Activision Reaches $18M Deal To Resolve EEOC Gender Bias Case

Activision Blizzard announced Monday that they have reached an $18 million agreement with the U.S. Equal Employment Opportunity Commission to settle claims over sexual harassment and discrimination in the company’s workplace.

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The $18 million will contribute to a fund “to compensate and make amends” to female employees who said they experienced a “frat boy” work environment rife with pay bias and sexual harassment while working for the gaming giant behind games like Call of Duty, World of Warcraft and Candy Crush.

Under the proposed deal, Activision will also be required to update its policies, practices and training to prevent and eliminate harassment and discrimination in the workplace.

According to the filing in the U.S. District Court of the Central District of California, the EEOC started their investigation of Activision three years ago, following allegations of sexual harassment, discrimination and retaliation. The government entity ultimately found the company failed to take corrective and preventive measures with their sexual harassment complaints.

“There is no place anywhere at our company for discrimination, harassment, or unequal treatment of any kind, and I am grateful to the employees who bravely shared their experiences,” Activision Blizzard CEO Bobby Kotick said in a statement Monday.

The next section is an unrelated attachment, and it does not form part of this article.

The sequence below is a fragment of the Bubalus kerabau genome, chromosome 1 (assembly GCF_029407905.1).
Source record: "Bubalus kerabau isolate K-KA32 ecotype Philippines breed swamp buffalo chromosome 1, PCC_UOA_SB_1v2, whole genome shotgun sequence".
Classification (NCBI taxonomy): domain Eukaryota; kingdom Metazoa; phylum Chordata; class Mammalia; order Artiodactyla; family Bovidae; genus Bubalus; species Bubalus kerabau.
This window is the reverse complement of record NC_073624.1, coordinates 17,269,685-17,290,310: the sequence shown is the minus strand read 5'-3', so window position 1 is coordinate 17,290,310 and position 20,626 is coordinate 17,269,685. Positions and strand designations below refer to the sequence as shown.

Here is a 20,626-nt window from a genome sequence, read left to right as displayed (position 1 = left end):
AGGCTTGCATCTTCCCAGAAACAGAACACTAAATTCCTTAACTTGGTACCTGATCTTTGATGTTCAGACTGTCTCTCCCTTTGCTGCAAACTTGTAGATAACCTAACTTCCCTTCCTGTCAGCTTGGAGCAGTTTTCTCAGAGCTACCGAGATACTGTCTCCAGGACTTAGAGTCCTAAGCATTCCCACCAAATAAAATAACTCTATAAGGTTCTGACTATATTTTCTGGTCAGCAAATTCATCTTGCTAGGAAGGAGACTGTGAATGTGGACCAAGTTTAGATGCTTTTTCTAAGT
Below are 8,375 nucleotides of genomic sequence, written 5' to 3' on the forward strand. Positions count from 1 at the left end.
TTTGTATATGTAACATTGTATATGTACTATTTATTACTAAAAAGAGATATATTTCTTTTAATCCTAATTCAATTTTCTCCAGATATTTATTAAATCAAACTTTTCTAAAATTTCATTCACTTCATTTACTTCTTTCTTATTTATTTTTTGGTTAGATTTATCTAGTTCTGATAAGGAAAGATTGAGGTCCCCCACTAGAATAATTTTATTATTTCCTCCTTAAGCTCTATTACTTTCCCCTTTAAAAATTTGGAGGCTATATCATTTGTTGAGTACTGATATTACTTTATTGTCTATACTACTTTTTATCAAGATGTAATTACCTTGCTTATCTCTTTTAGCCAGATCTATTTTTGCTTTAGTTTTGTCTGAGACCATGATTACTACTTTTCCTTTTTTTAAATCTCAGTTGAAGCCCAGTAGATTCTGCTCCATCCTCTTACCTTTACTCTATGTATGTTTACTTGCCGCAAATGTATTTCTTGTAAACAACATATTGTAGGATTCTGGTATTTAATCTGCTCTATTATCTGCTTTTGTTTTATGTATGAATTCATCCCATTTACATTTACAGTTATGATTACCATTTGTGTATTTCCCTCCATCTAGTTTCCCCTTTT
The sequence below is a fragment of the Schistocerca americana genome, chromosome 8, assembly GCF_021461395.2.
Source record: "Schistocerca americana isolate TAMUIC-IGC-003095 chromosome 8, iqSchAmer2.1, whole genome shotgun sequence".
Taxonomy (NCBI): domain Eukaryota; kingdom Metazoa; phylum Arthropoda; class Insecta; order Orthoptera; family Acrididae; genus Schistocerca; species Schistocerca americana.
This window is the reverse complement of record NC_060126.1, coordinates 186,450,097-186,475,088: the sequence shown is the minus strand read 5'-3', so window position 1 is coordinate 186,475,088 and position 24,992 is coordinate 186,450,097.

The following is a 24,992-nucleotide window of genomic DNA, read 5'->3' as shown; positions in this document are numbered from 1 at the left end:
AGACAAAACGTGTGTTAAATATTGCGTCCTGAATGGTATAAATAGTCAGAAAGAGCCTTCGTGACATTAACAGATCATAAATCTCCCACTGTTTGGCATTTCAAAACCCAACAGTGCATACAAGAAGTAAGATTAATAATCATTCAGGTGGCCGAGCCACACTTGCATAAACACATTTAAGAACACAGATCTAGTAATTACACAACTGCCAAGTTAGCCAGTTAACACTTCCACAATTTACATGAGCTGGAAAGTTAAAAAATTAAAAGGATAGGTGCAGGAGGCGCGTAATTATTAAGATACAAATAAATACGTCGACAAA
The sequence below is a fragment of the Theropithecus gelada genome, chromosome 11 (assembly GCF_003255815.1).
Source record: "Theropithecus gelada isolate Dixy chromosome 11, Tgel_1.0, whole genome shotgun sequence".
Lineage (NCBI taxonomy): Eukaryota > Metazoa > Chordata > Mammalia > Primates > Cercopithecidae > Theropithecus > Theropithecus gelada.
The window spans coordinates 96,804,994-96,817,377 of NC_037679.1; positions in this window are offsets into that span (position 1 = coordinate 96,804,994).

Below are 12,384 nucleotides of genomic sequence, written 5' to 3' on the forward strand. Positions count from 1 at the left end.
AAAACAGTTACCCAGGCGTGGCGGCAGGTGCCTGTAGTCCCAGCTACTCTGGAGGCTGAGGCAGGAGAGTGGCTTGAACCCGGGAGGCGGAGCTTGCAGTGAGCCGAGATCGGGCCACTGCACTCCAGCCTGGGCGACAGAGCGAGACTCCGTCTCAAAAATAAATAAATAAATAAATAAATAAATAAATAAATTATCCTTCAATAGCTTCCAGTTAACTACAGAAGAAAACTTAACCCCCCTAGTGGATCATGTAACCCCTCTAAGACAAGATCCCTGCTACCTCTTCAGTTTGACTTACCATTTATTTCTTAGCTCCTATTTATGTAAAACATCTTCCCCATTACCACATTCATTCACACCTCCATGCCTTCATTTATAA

“I am sorry that anyone had to experience inappropriate conduct, and I remain unwavering in my commitment to make Activision Blizzard one of the world’s most inclusive, respected, and respectful workplaces,” he added. “We will continue to be vigilant in our commitment to the elimination of harassment and discrimination in the workplace.”

Activision Blizzard said any of the $18 million fund not used for claimants will be contributed to nonprofit organizations that advance women in the video game and tech industries or promote awareness around sexual harassment and gender equality.

The agreement follows about a week after Blizzard Entertainment’s chief legal officer Claire Hart announced she was leaving the company to “move on to my next adventure.” Her departure came less than two months after Blizzard Entertainment’s president, J. Allen Brack, resigned.

Activision is currently being investigated by the U.S. Securities and Exchange Commission, with the agency looking into the company’s disclosures regarding “employment matters and related issues”, the SEC has issued subpoenas to the company and several employees.

Shareholders have also sued Activision Blizzard, claiming the company and its executives intentionally hid that the state was investigating its company culture and treatment of women.

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